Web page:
Label: Last Gang Records
from Vancouver BC
Panurge have embarked on an unrelenting quest for sonic perfection. Walking in the Fog – the band’s third album – charts their invigorating pursuit of such elusive quarry.
In the spring of 2000, occasional collaborators Daniel Byrne, Chris Lovell and Jon Schubert set up shop in a Vancouver home studio and recorded “Listen to Your Own.” Infusing vintage pop songwriting with contemporary electronic production, the song elicited an immediate groundswell of praise. Banding together as Panurge, the trio produced Erectangle - an engaging musical melange of psychedelic folk, late-Sixties pop, spacey atmospherics and infectious beats.
The self-released album garnered Panurge national airplay, critical plaudits, festival showcases and a record contract. With fourth member C.L. McLaughlin added to the fold, Panurge retreated to the studio and crafted Throw Down the Reins. Trading in the same genre-defying traits as its forbearer, Reins witnessed Panurge’s adroit arrangements and studied songcraft vault to new heights. Following a national tour, the record was nominated for a Western Canadian Music Award for Best Independent Album.
Even while supporting their sophomore disc, work was already underway on Walking in the Fog. Enforcing uncharacteristically short deadlines during the demo stage, Panurge routinely found themselves recording and arranging songs in the same day. The truncated process spawned their most spontaneous work to date. The final months of 2005 were then dedicated to the recording of the album proper. The end result is a wondrous melding of the eccentric immediacy of Erectangle and the accomplished execution of Throw Down the Reins.
Released on Last Gang Records, Walking in the Fog evidences a band that’s pooled an array of influences and forged a distinct identity of their own. While Panurge was originally a creative collision of individuals, the band now employs a hive mind with their craft. It has become nearly impossible to discern where one member’s contribution concludes and another’s commences.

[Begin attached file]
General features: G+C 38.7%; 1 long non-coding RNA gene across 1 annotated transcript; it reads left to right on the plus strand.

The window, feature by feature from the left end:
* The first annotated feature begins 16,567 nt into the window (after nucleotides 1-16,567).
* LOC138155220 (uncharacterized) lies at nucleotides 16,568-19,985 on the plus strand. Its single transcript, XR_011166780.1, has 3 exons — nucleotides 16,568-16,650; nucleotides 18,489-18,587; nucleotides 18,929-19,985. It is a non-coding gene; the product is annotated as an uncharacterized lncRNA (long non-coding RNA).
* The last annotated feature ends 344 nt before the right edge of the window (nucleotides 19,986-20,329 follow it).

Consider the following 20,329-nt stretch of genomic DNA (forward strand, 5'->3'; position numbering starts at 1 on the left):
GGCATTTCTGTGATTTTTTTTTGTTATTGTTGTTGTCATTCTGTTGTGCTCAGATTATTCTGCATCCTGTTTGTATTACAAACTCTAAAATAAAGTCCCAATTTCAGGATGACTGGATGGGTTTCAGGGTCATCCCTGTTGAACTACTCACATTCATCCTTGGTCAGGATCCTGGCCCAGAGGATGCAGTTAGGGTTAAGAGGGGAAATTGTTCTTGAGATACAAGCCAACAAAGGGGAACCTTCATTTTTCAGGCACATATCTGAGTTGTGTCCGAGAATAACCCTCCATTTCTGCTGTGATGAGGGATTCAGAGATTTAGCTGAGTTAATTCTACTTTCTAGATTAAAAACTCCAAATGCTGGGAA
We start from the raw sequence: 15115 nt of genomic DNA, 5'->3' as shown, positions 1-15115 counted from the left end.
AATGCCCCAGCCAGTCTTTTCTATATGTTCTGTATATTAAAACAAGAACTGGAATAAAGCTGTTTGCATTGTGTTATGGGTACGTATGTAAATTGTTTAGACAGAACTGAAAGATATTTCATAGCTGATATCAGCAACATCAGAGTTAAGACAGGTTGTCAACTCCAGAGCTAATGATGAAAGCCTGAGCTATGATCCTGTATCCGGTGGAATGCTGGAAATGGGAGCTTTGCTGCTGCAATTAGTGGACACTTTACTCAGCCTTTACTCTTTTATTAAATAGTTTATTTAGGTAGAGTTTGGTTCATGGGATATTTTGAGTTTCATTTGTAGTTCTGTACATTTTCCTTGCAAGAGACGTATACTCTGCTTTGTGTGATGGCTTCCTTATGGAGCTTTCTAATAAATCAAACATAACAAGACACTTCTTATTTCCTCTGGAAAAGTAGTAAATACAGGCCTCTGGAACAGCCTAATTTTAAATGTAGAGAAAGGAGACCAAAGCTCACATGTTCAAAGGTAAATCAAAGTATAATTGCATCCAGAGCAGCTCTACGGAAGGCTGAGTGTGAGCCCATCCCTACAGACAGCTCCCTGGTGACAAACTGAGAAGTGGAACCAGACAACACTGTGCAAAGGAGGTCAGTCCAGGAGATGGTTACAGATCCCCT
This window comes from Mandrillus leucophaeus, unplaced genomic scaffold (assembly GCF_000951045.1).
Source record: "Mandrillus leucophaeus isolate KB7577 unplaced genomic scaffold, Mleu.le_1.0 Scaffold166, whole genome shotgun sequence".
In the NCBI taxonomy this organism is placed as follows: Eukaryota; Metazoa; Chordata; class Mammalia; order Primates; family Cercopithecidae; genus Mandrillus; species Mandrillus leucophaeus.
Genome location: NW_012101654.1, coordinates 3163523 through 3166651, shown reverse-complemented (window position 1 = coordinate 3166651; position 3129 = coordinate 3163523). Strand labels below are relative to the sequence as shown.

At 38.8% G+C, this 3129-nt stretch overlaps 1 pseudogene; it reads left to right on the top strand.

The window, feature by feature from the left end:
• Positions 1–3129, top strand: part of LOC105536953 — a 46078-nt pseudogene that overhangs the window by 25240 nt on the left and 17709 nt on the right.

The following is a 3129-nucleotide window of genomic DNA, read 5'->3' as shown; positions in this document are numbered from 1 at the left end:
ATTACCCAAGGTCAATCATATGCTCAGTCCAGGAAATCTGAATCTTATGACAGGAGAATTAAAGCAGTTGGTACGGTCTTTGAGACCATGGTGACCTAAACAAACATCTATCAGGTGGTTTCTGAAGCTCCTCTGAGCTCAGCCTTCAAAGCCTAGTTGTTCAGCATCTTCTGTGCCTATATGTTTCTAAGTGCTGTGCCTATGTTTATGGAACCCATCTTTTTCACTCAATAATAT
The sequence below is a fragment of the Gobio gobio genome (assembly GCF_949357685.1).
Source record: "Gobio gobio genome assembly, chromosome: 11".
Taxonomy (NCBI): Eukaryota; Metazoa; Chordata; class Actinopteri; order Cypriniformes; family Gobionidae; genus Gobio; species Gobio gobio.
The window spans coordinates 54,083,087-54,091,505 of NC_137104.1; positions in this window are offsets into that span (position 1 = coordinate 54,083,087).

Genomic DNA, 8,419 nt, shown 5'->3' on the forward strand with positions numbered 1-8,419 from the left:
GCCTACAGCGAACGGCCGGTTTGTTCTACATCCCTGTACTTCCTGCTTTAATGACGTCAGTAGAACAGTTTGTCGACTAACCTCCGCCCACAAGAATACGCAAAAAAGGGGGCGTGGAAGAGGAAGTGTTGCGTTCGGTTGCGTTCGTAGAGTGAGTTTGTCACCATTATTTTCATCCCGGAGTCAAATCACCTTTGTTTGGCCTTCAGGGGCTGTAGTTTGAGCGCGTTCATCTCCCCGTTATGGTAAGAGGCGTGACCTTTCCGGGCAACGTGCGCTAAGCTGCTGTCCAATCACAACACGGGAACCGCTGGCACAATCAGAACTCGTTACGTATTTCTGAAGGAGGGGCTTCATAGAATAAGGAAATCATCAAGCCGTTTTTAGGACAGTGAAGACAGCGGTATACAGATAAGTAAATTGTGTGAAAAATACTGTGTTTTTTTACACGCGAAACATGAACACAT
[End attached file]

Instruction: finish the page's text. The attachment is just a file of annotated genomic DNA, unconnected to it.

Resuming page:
Walking in the Fog’s twelve songs capably emulate their creators’ symbiotic relationship. Culling the tracklist from over two dozen candidates, Panurge chose complementary compositions that embodied overarching themes and milieus. As has long been the band’s penchant, many of the songs prescribe to the “sugar the pill” philosophy. Summery melodies temper dark lyrics and sinister undercurrents suffuse the seemingly innocuous. As such, a pop fable such as “Monkey Town” is far more indebted to Jonathan Swift than Dr. Seuss.
Once concerned with meticulously recreating their studio recordings on stage, Panurge now endeavour to reinvent their catalogue when performing live. Sequenced orchestral arrangements and programmed percussion have been abandoned in favour of analog synths and a flesh-and-blood drummer. During a spring tour with labelmates Metric, audiences witnessed a newly emboldened Panurge road test their new record. Jittery, bass-heavy “Black Box” incited the masses to move as one. The soaring grandeur of “Amazon Molly” brought them to a full stop. The vocal hooks on “Smile All the While” sunk deep and left an indelible mark. Panurge had emerged as a band whose live prowess now rivalled their studio wizardry.
All told, it could be argued that Walking in the Fog is a misnomer for the band’s latest album. A literal interpretation of the title evokes directionless wandering through indistinguishable surroundings. Conversely, Panurge are carrying out their musical vision with greater focus and clarity than ever before.
Curtis Woloschuk, June 2006
|Christopher Lovell||2000-The End|
|Daniel Byrne||2000-The End|
|Jon Schubert||2000-The End|
|C.L. Mclaughlin||2001-The End|